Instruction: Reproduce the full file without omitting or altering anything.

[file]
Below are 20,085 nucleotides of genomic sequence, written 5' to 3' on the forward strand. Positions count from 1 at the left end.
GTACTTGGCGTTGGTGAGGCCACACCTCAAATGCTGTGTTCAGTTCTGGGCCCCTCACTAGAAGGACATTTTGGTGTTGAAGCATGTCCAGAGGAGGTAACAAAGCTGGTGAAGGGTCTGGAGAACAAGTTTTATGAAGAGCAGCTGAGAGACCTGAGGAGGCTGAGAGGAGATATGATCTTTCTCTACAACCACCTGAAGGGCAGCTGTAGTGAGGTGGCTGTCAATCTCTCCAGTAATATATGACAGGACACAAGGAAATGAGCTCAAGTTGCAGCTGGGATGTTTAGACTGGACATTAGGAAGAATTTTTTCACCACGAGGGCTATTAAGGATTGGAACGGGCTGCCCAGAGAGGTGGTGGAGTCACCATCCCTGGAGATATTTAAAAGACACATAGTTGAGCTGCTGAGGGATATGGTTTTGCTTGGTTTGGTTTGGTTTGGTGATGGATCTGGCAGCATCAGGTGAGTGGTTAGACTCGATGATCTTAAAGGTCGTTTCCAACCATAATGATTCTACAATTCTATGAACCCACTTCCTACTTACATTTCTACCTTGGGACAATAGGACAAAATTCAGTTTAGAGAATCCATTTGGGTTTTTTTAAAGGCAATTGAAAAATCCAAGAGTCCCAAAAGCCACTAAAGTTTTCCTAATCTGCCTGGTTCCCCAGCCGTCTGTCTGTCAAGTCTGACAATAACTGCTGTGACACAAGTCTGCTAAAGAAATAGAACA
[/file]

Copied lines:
Below are 20,085 nucleotides of genomic sequence, written 5' to 3' on the forward strand. Positions count from 1 at the left end.
GTACTTGGCGTTGGTGAGGCCACACCTCAAATGCTGTGTTCAGTTCTGGGCCCCTCACTAGAAGGACATTTTGGTGTTGAAGCATGTCCAGAGGAGGTAACAAAGCTGGTGAAGGGTCTGGAGAACAAGTTTTATGAAGAGCAGCTGAGAGACCTGAGGAGGCTGAGAGGAGATATGATCTTTCTCTACAACCACCTGAAGGGCAGCTGTAGTGAGGTGGCTGTCAATCTCTCCAGTAATATATGACAGGACACAAGGAAATGAGCTCAAGTTGCAGCTGGGATGTTTAGACTGGACATTAGGAAGAATTTTTTCACCACGAGGGCTATTAAGGATTGGAACGGGCTGCCCAGAGAGGTGGTGGAGTCACCATCCCTGGAGATATTTAAAAGACACATAGTTGAGCTGCTGAGGGATATGGTTTTGCTTGGTTTGGTTTGGTTTGGTGATGGATCTGGCAGCATCAGGTGAGTGGTTAGACTCGATGATCTTAAAGGTCGTTTCCAACCATAATGATTCTACAATTCTATGAACCCACTTCCTACTTACATTTCTACCTTGGGACAATAGGACAAAATTCAGTTTAGAGAATCCATTTGGGTTTTTTTAAAGGCAATTGAAAAATCCAAGAGTCCCAAAAGCCACTAAAGTTTTCCTAATCTGCCTGGTTCCCCAGCCGTCTGTCTGTCAAGTCTGACAATAACTGCTGTGACACAAGTCTGCTAAAGAAATAGAACA